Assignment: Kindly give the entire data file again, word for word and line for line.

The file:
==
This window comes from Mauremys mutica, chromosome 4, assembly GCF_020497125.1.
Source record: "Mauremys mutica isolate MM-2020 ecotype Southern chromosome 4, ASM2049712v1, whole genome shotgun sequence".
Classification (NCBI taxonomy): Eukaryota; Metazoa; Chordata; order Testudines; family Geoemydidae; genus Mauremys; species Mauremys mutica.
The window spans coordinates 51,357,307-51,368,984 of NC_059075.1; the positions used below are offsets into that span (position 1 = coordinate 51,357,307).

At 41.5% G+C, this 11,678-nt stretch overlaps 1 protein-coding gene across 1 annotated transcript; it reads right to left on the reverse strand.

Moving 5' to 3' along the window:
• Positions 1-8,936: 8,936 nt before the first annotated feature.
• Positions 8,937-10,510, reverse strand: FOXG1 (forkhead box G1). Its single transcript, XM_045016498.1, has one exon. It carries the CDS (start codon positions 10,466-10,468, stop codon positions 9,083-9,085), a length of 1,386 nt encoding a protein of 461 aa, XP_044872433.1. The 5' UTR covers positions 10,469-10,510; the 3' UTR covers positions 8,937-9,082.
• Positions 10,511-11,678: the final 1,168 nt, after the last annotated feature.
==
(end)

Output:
This window comes from Mauremys mutica, chromosome 4, assembly GCF_020497125.1.
Source record: "Mauremys mutica isolate MM-2020 ecotype Southern chromosome 4, ASM2049712v1, whole genome shotgun sequence".
Classification (NCBI taxonomy): Eukaryota; Metazoa; Chordata; order Testudines; family Geoemydidae; genus Mauremys; species Mauremys mutica.
The window spans coordinates 51,357,307-51,368,984 of NC_059075.1; the positions used below are offsets into that span (position 1 = coordinate 51,357,307).

At 41.5% G+C, this 11,678-nt stretch overlaps 1 protein-coding gene across 1 annotated transcript; it reads right to left on the reverse strand.

Moving 5' to 3' along the window:
• Positions 1-8,936: 8,936 nt before the first annotated feature.
• Positions 8,937-10,510, reverse strand: FOXG1 (forkhead box G1). Its single transcript, XM_045016498.1, has one exon. It carries the CDS (start codon positions 10,466-10,468, stop codon positions 9,083-9,085), a length of 1,386 nt encoding a protein of 461 aa, XP_044872433.1. The 5' UTR covers positions 10,469-10,510; the 3' UTR covers positions 8,937-9,082.
• Positions 10,511-11,678: the final 1,168 nt, after the last annotated feature.